IHG Hotels & Resorts (formerly InterContinental Hotels Group) launched luxury and lifestyle brand Vignette Collection, the company’s 17th brand in the more than 100 countries in which the company has a toehold.
In a statement by IHG, the London-based hospitality giant said the “soft” collection will allow owners of “world-class independent hotels to retain their distinctive identity” while also being under the Vignette flag.
The first properties to join Vignette Collection will be Hotel X in Brisbane, Australia, and Pattaya Aquatique in Thailand.
“We’ve been strategic with the enhancements we’ve made to our luxury and lifestyle portfolio in recent years, which at more than 400 hotels and 100,000 rooms is the second largest in the industry,” said Keith Barr, IHG’s CEO, in a statement. “We’ve built on the heritage and global success of our InterContinental brand with the rapid international expansion of Kimpton and Hotel Indigo and acquisitions of Six Senses and Regent. The [new] brand will be key to delivering our ambition of industry-leading net rooms growth.”
IHG predicted that Vignette Collection has the potential to capture 1.5 million guest rooms and 100 hotels globally over the next decade.
Conversion Brands Are Hot, Hot, Hot
This isn’t IHG’s first conversion brand—in which hotel owners convert from one brand to another. Voco was created in 2018 and currently has 19 properties around the globe in countries as varied as the United States, Saudi Arabia, the United Kingdom, Australia and Austria. At the brand’s conception, the plan was to open around 200 hotels by 2028.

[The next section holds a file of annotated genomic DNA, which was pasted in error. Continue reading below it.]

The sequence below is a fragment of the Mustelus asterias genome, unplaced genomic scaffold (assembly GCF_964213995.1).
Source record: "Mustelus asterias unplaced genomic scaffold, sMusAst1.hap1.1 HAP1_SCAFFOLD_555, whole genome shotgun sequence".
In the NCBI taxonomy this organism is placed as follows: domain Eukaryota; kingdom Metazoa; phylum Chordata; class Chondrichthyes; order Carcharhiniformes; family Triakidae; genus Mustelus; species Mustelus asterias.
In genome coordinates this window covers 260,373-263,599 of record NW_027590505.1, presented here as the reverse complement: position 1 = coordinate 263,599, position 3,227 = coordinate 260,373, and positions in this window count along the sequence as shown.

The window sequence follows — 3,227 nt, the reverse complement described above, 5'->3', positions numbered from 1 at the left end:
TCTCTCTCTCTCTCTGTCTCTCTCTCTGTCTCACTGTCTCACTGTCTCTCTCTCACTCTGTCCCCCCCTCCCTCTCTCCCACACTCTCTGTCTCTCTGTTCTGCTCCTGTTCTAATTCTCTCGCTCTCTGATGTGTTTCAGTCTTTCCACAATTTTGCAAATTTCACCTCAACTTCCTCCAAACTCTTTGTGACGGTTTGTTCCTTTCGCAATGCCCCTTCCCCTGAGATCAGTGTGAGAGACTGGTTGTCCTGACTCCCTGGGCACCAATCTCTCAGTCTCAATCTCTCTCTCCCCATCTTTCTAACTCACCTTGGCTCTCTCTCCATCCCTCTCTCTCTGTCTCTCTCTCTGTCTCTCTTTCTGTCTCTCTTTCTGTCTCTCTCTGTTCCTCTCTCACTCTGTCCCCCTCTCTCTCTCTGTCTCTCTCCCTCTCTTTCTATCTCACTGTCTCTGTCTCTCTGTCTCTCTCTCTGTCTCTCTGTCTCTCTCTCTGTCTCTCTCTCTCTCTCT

In 2015, a study by PKF Hospitality Research found that 1/3 of U.S. hotels had been converted from one brand to another. The well-known DoubleTree by Hilton, for example, recently added 4,406 guest rooms to its portfolio in just one year—and 96 percent of them were converted from other brands, according to The Wall Street Journal.
In that same year, 2015, Marriott International, which became the world’s largest hotel brand after purchasing Starwood Hotels in 2016, acquired Canada-based Delta Hotels and Resorts, one of four of Marriott’s conversion brands, in an effort to take on DoubleTree, which had converted many of Marriott’s branded properties at the time. Delta Hotels currently has 89 properties globally, mostly in North America, with 43 in the pipeline.
The conversion trend itself goes beyond just converting existing hotels into brands owned by hospitality conglomerates. Some properties are converting buildings which previously served other purposes.
In 2017, Choice Hotels International Inc., for instance, began looking to convert vacant Washington, D.C.- office buildings into Cambria Hotels, a search that later petered out, but this vacant-building-turned-hotel concept made its way elsewhere. To the U.S.’s West Coast, for one, in the form of Cambria Hotel Los Angeles–Spring Street, formerly a parking garage and headquarters of Los Angeles Police Department’s Vice Squad.
Featured image from Hotel X in Brisbane, Australia.